The water footprintWater is an essential resource for life on our planet, a resource that unfortunately is not inexhaustible and that we have taken for granted for too long. Climate change and the recent periods of drought are clear evidence of the problem, confirming a trend that scientists have long been drawing attention to.
There is a lot we can do in our daily lives to save water and prevent this precious resource from being wasted. We have often been taught to use it rationally for our personal hygiene, for watering lawns and gardens, or for car washing, but we can also have a great impact on water consumption and waste through the food we eat.
In order to produce the food that arrives on our tables, water consumption varies significantly depending on its type. The calculation of water consumed for the “manufacturing” of food (the so-called water footprint) is rather complex and also takes into account the industrial processes for the preparation, packaging and transport of food. Vegetables occupy the lowest level of the pyramid, with about 240 litres of water consumed for each kilogram of food, while beef has the highest water footprint, with 15,500 litres of water consumed for each kilogram of food. In this calculation we must consider not only the water that cattle consume, but also the water used for the production of forage, etc.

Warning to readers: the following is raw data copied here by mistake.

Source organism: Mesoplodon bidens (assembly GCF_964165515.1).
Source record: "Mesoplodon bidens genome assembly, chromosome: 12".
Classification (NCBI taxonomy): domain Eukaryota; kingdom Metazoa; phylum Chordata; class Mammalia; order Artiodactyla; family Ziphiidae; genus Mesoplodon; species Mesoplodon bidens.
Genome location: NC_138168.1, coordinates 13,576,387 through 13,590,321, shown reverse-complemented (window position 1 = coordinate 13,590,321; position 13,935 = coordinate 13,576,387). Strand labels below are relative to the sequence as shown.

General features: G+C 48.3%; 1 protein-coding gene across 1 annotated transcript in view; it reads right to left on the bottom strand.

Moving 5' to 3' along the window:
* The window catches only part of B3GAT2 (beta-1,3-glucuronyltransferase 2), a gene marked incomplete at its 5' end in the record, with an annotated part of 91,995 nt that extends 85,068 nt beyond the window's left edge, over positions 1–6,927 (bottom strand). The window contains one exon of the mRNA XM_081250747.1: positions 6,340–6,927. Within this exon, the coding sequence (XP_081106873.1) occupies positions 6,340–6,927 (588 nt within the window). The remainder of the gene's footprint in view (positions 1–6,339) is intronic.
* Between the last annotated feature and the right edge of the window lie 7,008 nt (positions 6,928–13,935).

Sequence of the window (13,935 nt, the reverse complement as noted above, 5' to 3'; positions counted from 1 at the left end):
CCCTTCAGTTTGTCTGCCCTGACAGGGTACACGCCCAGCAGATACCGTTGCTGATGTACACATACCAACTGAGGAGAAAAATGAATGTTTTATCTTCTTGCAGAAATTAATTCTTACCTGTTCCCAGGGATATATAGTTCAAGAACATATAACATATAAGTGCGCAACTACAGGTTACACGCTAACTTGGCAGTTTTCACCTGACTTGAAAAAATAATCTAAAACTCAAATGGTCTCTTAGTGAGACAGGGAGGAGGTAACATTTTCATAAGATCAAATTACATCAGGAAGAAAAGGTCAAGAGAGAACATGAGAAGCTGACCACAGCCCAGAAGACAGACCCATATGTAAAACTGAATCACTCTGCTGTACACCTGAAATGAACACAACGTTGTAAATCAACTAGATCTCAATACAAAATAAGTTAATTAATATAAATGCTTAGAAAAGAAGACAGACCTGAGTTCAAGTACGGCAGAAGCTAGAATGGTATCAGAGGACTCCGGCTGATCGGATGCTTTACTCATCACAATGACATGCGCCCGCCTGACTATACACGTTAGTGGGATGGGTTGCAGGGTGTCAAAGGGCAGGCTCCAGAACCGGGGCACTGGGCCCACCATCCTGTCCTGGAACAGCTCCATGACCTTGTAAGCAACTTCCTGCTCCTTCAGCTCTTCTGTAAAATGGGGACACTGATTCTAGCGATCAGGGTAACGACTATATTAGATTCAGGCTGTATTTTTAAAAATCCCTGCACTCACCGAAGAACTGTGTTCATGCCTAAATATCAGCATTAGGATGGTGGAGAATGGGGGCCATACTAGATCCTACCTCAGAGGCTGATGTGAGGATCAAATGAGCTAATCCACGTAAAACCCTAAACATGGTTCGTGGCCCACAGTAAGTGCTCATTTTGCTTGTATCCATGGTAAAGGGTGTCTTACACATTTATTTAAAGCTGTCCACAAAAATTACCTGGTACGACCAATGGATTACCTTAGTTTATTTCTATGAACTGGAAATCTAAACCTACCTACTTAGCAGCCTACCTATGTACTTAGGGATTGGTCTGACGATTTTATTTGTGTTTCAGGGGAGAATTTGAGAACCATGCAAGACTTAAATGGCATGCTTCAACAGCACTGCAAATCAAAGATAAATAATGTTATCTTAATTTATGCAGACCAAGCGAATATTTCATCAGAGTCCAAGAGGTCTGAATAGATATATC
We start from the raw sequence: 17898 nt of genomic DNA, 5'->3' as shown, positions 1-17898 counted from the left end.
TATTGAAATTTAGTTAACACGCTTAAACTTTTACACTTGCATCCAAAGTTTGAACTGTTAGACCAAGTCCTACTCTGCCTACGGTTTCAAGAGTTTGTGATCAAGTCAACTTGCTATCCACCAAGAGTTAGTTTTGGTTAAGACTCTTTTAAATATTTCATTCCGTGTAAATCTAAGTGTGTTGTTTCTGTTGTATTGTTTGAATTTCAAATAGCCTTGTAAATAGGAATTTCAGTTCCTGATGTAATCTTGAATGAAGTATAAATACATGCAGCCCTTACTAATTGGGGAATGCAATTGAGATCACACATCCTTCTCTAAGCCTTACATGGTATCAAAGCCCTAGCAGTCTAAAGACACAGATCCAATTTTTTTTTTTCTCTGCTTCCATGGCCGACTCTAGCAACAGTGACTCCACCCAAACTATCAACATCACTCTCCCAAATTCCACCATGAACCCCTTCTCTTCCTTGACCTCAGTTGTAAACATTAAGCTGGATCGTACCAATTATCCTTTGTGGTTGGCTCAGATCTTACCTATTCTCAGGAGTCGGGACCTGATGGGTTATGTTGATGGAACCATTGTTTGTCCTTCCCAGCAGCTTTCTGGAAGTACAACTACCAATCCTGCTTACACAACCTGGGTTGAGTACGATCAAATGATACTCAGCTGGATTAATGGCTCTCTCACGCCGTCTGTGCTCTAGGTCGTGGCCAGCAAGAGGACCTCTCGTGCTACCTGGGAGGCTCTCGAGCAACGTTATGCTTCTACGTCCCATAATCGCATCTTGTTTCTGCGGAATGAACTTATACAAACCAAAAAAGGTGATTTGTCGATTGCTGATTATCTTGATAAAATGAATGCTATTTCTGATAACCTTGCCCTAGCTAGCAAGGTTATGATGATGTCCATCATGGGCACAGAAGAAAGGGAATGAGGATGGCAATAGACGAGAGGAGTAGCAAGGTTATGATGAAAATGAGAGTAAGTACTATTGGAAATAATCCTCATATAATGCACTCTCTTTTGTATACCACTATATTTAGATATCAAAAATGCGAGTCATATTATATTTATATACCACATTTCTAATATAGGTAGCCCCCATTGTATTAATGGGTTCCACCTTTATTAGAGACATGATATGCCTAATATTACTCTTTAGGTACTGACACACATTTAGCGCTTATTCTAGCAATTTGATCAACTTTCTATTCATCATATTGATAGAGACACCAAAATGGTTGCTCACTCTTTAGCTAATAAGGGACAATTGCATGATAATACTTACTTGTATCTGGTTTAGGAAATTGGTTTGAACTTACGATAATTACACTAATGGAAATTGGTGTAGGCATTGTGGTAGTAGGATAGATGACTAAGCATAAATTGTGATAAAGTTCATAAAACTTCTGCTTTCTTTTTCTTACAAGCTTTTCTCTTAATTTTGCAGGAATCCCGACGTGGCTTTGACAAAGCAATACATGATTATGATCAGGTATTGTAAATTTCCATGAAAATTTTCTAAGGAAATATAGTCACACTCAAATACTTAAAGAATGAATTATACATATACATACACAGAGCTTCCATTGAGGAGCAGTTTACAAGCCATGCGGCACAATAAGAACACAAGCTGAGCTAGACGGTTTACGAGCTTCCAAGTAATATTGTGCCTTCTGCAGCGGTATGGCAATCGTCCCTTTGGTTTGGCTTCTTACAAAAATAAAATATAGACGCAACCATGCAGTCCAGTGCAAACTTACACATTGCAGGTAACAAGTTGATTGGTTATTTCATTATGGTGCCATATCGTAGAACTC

A responsible as well as healthy nutrition must take into account the differences in water consumption of the various foods: while it is recommended to follow a varied diet that brings the right amount of proteins, vitamins and other nutrients, it is important to take into account the environmental impact and the water footprint of different foods.
Individually there is little we can do to safeguard the planet, but together we become an unstoppable, determining force for the protection of the world in which we live.